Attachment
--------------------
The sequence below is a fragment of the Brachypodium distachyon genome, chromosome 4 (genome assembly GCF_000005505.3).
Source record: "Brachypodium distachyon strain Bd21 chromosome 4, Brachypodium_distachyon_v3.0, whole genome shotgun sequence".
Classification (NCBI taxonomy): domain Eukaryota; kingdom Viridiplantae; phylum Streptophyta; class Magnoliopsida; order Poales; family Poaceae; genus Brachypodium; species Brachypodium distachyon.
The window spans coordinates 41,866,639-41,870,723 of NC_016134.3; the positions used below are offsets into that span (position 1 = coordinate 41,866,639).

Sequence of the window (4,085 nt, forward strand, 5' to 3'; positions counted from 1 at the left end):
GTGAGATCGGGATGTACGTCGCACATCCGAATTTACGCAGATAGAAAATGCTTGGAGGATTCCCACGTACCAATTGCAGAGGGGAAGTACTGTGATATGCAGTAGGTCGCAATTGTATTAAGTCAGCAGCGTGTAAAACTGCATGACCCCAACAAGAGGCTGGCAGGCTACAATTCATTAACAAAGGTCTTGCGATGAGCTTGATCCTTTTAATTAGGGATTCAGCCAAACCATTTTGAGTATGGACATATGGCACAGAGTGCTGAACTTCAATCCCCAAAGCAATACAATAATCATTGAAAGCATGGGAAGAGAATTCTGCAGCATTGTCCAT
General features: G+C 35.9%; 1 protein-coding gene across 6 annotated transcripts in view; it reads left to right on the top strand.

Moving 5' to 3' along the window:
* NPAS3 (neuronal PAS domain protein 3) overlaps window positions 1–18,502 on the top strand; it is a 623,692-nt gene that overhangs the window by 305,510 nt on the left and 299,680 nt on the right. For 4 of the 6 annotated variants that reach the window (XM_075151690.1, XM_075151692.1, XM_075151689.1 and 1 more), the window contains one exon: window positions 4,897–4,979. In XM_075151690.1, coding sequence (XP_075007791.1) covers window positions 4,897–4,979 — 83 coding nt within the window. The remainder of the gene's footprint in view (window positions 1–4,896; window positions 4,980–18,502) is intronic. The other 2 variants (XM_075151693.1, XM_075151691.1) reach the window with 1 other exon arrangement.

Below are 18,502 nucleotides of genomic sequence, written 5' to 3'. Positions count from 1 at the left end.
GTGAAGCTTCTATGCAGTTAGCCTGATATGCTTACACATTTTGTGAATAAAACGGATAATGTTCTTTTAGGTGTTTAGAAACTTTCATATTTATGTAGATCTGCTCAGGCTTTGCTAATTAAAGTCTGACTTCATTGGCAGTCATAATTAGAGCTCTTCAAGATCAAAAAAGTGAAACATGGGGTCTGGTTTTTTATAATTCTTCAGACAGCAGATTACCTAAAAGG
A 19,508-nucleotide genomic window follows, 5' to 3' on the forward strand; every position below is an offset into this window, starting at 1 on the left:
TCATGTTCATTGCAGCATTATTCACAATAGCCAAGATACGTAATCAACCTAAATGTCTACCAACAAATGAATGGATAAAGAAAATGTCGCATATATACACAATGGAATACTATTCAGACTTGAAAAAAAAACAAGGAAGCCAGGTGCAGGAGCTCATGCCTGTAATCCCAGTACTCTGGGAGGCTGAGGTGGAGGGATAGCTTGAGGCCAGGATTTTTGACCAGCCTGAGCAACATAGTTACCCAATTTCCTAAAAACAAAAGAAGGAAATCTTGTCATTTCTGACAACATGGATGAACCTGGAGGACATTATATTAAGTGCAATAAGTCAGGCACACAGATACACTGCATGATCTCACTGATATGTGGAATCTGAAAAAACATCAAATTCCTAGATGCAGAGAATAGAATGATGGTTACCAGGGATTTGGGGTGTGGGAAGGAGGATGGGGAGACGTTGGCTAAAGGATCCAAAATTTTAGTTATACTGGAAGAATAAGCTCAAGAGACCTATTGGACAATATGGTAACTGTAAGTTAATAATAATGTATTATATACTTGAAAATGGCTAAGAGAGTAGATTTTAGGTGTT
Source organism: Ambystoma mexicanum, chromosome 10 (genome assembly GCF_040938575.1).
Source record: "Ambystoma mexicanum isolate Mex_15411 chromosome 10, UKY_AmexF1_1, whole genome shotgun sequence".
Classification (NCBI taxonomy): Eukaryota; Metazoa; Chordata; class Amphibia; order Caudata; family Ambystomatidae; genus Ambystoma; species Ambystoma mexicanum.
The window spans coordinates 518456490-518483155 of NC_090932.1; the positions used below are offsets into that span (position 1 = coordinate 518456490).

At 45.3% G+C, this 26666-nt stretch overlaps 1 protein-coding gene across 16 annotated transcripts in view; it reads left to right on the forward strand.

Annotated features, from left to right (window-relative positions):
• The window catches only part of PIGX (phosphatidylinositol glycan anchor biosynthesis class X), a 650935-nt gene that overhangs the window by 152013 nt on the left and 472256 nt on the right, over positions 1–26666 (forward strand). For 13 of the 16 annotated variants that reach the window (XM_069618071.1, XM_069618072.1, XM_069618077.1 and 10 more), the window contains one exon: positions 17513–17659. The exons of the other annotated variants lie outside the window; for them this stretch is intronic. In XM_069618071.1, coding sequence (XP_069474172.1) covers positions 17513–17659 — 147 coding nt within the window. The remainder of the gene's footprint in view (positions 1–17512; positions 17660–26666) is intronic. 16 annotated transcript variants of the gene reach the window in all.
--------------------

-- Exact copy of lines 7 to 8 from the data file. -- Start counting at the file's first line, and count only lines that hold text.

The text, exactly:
General features: G+C 35.9%; 1 protein-coding gene across 6 annotated transcripts in view; it reads left to right on the top strand.

Moving 5' to 3' along the window: